In May, our Vice President for European Affairs John Vassallo wrote about the newly announced EU Digital Agenda program, which followed on from the call in the EU Ministers’ their April “Granada Declaration” to use information and communication technology (ICT) more effectively to help address Europe’s priorities. The actions that the Commission will be pursuing in the Digital Agenda are an important step in this direction, and can help spur Europe’s competitiveness and its broader innovation and economic growth agenda.
This is the first of the blogs that we will be doing on specific issues raised in the Digital Agenda. I want to describe in a little more detail here, Microsoft’s support for interoperability and openness, which the Digital Agenda and the Granada Declaration refer to as an important component of eGovernment and other digital services. By the way, it’s not just governments that want and need interoperability and openness! Small and large companies alike have all kinds of ICT hardware and software that they want to work together. Many use a combination of commercial software like Microsoft’s and “open source” software. Many have different kinds of legacy mainframe and other equipment that they want to talk with each other and with their newer PCs, servers and devices.
We want to be clear that Microsoft believes in interoperability and openness.
From the very beginning, one of the big benefits of the PC revolution was that the operating system – MS-DOS and then Microsoft Windows – was designed to work interoperably on competing computer manufacturers’ hardware. Before that, you often had to buy the hardware manufacturer’s own operating system to go with the hardware. This step forward triggered an explosion of different competing PC-based hardware and software products that we all still benefit from today. And as a result, lots and lots more products and services work together than ever did before.
Microsoft has made enormous strides over the last ten years in opening up its own technology even further. In settling our legal case with the EU last year – and in fact offering more openness than the EU required because the market wants and needs it – we have opened up our operating system “protocols” so that application and even competing operating system vendors can build hardware, software and services that interoperate even better.
We have detailed in a recent paper entitled Now and Then the many ways in which Microsoft has opened up its products and business for interoperability in recent years, in ways that previously would have been unimaginable. We very much take the view that interoperability is good for everybody!
It’s a mixed-source world, and we’re all living in it.
Some try to maintain the old antagonism between “proprietary” software (i.e. sold under commercial software licenses) and “open source” software, but Microsoft and pretty much the rest of the technology vendor and user community has moved into a world where different types of software co-exist and interoperate side by side.
The Microsoft Windows operating system interoperate seamlessly with “open source” software applications, more than 80,000 of them by our latest count. We also offer an open-source project hosting site and work on numerous open-source technology projects and collaborative efforts with companies whose businesses use or even rely principally on open-source software. Read more about the “mixed-source” world, and a fuller explanation of Microsoft’s own open-source activities.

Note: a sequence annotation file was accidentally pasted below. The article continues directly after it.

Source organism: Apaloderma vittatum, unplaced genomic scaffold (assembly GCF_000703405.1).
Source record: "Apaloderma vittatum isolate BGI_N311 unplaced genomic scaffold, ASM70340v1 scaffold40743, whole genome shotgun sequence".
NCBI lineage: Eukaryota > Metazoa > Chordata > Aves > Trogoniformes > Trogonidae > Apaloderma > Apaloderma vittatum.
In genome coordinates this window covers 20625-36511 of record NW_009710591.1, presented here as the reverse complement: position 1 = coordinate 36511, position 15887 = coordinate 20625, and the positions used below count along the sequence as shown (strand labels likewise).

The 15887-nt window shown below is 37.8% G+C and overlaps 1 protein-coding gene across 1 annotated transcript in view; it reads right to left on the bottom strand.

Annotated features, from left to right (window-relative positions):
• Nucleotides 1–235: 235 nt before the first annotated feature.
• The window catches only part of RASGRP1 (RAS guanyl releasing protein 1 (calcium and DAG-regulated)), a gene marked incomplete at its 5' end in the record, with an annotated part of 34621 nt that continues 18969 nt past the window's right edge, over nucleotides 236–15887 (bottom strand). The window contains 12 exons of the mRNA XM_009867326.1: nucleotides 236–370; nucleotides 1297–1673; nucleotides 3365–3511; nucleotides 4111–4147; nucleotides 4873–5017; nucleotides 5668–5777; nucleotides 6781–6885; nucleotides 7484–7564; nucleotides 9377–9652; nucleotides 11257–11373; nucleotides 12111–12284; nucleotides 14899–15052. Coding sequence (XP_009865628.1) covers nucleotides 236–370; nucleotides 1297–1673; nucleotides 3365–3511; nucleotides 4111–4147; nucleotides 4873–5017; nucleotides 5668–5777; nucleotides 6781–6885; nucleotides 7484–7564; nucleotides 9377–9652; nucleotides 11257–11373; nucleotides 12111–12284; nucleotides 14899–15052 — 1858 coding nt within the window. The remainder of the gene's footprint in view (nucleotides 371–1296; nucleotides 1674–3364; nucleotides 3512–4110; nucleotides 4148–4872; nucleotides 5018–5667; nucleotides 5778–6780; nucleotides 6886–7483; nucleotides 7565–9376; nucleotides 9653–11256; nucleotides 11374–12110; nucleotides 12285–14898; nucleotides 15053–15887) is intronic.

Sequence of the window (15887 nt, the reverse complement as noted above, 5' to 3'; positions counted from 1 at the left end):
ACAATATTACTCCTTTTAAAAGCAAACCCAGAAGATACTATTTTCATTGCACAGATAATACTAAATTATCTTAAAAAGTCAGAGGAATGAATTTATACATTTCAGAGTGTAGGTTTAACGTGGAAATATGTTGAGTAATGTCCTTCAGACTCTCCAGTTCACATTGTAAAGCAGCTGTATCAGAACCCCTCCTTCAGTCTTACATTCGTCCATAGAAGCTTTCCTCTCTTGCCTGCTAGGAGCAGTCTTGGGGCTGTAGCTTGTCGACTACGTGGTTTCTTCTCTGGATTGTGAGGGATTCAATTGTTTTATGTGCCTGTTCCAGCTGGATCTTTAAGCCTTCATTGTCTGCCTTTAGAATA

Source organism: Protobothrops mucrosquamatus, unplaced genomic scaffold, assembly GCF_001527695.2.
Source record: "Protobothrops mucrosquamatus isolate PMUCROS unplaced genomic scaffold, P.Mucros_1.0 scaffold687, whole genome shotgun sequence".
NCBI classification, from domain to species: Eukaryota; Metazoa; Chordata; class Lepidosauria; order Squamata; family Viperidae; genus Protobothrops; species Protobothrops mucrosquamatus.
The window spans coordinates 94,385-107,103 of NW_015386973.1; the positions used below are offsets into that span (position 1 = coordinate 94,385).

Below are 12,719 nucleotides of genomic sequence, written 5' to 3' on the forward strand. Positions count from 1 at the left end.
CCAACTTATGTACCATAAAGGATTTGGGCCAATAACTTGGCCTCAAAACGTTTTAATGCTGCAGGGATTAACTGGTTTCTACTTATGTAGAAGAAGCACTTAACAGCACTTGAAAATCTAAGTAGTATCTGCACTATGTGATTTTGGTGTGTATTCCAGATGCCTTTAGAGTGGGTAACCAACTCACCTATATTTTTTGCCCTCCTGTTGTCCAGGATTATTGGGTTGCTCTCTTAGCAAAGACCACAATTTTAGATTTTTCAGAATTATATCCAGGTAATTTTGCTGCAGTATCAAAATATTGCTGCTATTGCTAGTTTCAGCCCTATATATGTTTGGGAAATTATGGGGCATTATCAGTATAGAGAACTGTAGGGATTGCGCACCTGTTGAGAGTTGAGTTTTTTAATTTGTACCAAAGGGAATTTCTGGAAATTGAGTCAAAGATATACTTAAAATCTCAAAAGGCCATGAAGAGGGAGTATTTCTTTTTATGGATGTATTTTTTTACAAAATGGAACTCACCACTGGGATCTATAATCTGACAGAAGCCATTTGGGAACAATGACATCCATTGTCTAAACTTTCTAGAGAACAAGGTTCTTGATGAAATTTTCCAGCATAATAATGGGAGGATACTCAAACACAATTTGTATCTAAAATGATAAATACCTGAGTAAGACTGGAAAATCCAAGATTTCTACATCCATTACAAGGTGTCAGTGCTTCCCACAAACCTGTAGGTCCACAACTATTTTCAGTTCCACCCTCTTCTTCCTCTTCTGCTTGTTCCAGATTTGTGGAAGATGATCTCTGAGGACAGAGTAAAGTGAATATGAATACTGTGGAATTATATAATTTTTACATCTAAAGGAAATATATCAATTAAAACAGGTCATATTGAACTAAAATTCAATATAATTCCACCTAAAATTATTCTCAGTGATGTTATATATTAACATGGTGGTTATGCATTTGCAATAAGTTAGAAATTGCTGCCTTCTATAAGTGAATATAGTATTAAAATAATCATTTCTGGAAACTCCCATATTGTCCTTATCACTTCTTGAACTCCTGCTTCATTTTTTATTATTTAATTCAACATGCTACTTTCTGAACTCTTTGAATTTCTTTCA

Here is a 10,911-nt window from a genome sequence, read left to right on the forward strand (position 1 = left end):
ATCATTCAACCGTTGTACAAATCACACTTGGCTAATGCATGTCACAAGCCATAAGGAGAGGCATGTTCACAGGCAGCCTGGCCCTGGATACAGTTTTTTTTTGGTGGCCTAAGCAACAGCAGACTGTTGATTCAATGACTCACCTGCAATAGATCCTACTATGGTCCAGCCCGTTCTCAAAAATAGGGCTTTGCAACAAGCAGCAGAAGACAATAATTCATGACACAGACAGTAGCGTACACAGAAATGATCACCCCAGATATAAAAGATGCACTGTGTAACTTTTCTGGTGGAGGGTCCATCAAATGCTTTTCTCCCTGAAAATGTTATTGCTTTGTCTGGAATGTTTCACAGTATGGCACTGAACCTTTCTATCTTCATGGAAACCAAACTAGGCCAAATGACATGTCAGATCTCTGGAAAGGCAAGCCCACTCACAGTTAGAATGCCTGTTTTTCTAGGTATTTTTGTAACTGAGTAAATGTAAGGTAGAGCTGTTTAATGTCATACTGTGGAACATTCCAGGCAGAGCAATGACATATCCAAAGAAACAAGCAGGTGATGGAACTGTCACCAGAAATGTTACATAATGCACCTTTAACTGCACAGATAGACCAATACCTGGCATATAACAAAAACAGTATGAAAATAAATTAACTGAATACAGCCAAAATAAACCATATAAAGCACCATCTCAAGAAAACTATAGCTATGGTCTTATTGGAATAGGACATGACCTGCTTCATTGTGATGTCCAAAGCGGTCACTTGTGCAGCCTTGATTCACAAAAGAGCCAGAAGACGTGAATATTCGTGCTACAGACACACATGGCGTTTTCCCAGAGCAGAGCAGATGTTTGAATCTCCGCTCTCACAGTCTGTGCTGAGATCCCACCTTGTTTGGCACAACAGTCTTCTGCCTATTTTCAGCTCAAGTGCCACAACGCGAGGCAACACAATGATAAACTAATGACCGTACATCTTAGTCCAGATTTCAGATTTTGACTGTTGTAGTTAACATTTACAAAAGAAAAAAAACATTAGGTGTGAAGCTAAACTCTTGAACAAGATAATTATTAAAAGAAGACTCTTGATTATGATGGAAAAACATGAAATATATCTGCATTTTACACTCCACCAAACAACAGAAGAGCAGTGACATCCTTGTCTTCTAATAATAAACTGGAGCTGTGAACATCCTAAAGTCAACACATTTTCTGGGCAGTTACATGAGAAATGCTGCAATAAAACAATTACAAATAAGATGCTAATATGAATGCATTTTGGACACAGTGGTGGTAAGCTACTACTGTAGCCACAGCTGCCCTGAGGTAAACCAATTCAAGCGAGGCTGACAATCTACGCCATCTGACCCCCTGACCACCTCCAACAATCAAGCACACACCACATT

The important thing is that technology users are allowed to benefit from competition and effective choice among all kinds of interoperable ICT products and services.
The truth is that technology users today have diverse needs that neither a single vendor, nor a single way to make software, is likely to meet. Users buy ICT software, hardware and services based on what they want to get done. The factors they consider include how well the product or service does the job, how well it interoperates with other technology they own or may acquire, and the value they get for the overall cost.
That’s not to say that every open-source solution is necessarily going to be the better one, or indeed more interoperable or more “open” than a commercial-software solution, whether offered by Microsoft or by any of the other vendors reliant on paid software licensing that make up the majority of the technology industry! We have made this point in our recent response to the European Commission’s consultation on the European Interoperability Framework, where the Commission quite properly recognized that the competitive factors of administrative neutrality and value for money reflected in EU procurement law deliver the best interoperable solutions to users. We also noted that consideration of all available options, both open source and proprietary in the context of software, is consistent with current public procurement policy and indeed an obligation of procurement officials.
Some vendors’ recent calls to give their open source software a discriminatory preference in procurement, or semantics that would confuse true interoperability with “open source”, are actually calls to give users less choice among their technology products and services – with all the dampers on competition and innovation that come with that. We certainly do not ask for procurement preferences for our own products, but rather expect that everyone should and will be able to compete on the basis of technology excellence, total cost of ownership, reliability and other competitive factors.
Vigorous competition will continue to improve interoperability and openness in the ICT sector.
Microsoft looks forward to continuing to deliver open, interoperable products and services that meet customers’ needs in this mixed-source world in which we all are living. It is the users’ needs that matter, and the users that ultimately should benefit!